Here it’s a chase through the streets of Paris. Michael has Jack kidnapped, so Simon and Peter race after him. Along the way they pick up an army of gendarmes, who follow over car tops, tiptoeing through tar, and even sprinting past what appears to be a Parisian harem. But, unlike those silent comedies, it’s neither thrilling nor funny, since it’s all back lots and with no sense of urgency behind it. It’s a bad silent film, only everyone speaks their bad jokes aloud.
One might initially suppose 50 Million Frenchmen got a poor reception because the film was a poor imitation of a popular Broadway play, but it’s hard to imagine that even the restored connective tissue could have improved the mess of a film that’s left.
Proof That It’s Pre-Code
- Jack’s attempts to ‘insult’ Violet include showing her dirty postcards, offering to take her to ‘dark theaters with little holes in the walls you can look in’, and a tiny picture of a muscleman in a thong kept inside a knife.
- Violet gets Olsen and Johnson to go for the old standby of ending up in women’s lingerie in an odd scene. I can’t explain why they end up in lingerie, but they do.
- Violet also explains her take on the antiquated concept of women’s underwear:
Violet: “Well, well, well. Curios.”
Simon: “You’re wrong, lady. This is female underwear!”
Violet: “I was right. Curios. You know, I promised the folks back in America I’d come back with some underwear.”
Simon: “Oh, lady. You should have started out with some.”
Violet: “I meant for the folks back home!”
- “This is the best break I’ve had since I got hurt in the market!”
“Yeah, he got hit on the head by some bananas.”
- At one point, a man kills himself for cheaper postal rate. Stone cold.
- In one amusing bit, Olsen and Johnson get picked up by escorts, and that involves a lot of kissing and canoodling. Johnson becomes so excited at one point he kisses both of the girls and Olsen:
Trivia & Links
- Helen Broderick, who is the bright spot of the film as Violet, would have her most famous roles as the wisecracking sidekick in the Rogers/Astaire films Swing Time and Top Hat.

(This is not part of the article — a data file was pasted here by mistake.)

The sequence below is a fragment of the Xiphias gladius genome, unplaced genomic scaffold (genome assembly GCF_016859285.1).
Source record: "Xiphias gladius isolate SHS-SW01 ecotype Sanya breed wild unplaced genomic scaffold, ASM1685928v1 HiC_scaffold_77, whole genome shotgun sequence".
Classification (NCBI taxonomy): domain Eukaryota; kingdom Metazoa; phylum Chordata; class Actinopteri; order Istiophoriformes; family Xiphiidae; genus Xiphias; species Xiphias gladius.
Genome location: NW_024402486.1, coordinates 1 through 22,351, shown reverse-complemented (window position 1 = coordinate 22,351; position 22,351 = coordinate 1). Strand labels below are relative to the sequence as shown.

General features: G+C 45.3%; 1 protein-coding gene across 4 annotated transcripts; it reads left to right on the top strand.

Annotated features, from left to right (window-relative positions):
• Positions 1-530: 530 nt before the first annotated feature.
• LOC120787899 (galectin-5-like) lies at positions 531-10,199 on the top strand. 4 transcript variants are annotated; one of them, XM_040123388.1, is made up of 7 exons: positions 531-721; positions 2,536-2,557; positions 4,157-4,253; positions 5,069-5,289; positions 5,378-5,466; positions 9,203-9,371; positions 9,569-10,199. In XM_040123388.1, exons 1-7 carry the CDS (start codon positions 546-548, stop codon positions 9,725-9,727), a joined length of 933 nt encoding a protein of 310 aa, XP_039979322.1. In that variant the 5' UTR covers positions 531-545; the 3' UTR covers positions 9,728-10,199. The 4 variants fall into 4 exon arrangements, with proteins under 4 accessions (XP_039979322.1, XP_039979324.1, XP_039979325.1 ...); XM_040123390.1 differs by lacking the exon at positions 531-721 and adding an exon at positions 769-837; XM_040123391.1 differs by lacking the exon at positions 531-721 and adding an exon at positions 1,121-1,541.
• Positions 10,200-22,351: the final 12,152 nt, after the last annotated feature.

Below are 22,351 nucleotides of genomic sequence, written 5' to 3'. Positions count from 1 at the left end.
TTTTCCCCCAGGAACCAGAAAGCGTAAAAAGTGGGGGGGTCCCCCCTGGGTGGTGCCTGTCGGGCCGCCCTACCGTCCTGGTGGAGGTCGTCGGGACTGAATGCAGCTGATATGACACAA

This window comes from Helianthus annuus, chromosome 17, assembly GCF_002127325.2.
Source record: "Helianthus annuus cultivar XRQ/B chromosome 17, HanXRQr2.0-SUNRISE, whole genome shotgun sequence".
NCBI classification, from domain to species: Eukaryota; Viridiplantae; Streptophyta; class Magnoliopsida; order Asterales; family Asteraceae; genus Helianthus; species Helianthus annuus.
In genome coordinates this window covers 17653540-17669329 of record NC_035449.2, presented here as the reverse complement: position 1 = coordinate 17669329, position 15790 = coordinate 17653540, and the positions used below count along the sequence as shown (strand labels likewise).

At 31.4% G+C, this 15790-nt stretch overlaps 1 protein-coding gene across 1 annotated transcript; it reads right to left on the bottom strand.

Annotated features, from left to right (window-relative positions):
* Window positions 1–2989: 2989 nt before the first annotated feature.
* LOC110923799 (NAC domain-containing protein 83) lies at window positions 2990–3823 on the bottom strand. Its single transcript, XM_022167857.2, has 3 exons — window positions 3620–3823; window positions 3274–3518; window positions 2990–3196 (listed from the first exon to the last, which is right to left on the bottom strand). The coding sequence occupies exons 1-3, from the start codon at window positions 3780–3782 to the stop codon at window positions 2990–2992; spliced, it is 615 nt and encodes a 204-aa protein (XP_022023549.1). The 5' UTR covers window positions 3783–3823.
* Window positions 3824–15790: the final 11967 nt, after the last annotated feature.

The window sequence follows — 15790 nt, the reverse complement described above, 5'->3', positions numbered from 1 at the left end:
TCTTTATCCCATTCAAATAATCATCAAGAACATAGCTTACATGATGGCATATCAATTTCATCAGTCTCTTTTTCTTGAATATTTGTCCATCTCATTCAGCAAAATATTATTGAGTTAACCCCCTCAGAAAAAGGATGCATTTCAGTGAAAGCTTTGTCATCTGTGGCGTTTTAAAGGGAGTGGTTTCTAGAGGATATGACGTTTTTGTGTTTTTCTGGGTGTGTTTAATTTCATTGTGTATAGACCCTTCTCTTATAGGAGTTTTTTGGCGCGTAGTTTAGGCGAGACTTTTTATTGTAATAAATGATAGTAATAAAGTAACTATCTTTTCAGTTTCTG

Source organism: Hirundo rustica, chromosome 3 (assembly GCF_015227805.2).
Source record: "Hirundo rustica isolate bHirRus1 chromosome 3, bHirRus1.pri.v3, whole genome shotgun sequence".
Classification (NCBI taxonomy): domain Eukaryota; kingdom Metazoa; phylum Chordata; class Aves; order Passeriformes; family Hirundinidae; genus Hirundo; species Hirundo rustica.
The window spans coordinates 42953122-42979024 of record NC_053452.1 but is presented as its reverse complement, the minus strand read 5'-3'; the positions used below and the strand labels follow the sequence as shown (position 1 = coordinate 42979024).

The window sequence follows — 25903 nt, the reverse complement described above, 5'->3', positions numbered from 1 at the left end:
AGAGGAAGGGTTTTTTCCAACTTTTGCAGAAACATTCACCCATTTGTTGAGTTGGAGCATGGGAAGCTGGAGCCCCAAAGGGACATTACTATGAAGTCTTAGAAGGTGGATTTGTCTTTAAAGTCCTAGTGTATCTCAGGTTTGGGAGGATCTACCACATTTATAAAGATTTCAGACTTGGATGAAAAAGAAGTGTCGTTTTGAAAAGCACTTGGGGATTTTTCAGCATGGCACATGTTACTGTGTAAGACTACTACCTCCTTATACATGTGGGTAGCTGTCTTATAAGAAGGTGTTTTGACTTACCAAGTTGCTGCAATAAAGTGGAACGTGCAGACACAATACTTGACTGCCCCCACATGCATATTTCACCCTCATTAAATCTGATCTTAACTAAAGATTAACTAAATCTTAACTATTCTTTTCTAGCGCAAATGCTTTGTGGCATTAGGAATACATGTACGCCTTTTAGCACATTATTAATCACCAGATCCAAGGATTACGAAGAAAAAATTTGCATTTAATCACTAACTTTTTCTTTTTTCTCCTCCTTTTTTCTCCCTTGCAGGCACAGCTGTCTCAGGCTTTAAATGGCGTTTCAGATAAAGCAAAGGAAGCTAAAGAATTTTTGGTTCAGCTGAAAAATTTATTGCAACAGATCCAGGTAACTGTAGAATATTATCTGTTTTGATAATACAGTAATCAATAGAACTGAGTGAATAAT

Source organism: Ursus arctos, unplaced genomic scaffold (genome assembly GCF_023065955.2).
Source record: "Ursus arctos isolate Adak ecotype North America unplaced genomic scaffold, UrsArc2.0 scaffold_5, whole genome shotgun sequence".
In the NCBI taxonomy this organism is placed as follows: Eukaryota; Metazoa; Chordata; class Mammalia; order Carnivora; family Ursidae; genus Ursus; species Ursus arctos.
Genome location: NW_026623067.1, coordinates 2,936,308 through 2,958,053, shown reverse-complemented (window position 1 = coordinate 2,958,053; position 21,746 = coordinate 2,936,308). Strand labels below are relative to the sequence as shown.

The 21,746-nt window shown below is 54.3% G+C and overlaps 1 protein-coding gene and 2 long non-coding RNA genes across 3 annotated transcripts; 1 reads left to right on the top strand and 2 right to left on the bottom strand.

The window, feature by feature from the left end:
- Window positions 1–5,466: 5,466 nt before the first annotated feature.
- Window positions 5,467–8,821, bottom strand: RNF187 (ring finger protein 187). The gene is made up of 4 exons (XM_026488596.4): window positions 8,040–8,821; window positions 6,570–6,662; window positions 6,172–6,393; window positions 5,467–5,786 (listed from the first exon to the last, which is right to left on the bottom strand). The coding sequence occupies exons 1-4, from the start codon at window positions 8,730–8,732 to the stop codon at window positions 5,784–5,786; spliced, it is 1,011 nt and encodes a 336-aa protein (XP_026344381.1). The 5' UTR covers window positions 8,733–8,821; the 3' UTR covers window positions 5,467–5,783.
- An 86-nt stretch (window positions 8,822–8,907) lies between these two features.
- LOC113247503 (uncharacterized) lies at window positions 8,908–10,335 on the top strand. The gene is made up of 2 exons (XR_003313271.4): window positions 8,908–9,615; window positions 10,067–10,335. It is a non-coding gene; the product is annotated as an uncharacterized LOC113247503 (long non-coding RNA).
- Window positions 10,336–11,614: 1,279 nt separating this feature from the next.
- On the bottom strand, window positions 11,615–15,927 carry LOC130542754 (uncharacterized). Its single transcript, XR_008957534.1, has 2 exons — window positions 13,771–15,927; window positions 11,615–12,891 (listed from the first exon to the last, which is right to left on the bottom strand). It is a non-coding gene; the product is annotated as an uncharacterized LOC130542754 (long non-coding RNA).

- Besides originally having musical numbers, the film was also originally released in technicolor. That version is considered lost.
- Director Lloyd Bacon, who also did Gold Dust Gertie, is a mixed bag in terms of quality: he also directed the wonderful Picture Snatcher and Footlight Parade, but then he was also behind the woeful Miss Pinkerton.
- I thought this movie put me off, but I’ve got nothing on the reaction of Mordaunt Hall for the New York Times. Besides calling it “unfortunate” and “poorly lighted”, he slams Oleon and Johnson, saying they’re, “a trifle too boisterous to be funny.” For once, I understand Mordaunt’s weird double talk and agree.
- Alex Udvary at Critic’s Picks is on the other side of the spectrum on this one, calling the movie enjoyable. He also runs down a history of Olsen and Johnson’s screen appearances, and talks about this film’s structure a bit as well.
- This week’s ‘weirdest thing I’m linking to’ goes to these screener notes for a showing of the film in 1970. They’re considerably more excited by the then-new Carry On Up The Jungle. The Carry On series, for those not in the know, is a a collection of thinly plotted British comedies about stuffy men and scantily clad women. It, too, has not aged well.
- Bela Lugosi makes a short, virtually pointless cameo as a magician that Jack ends up impersonating:
Awards, Accolades & Availability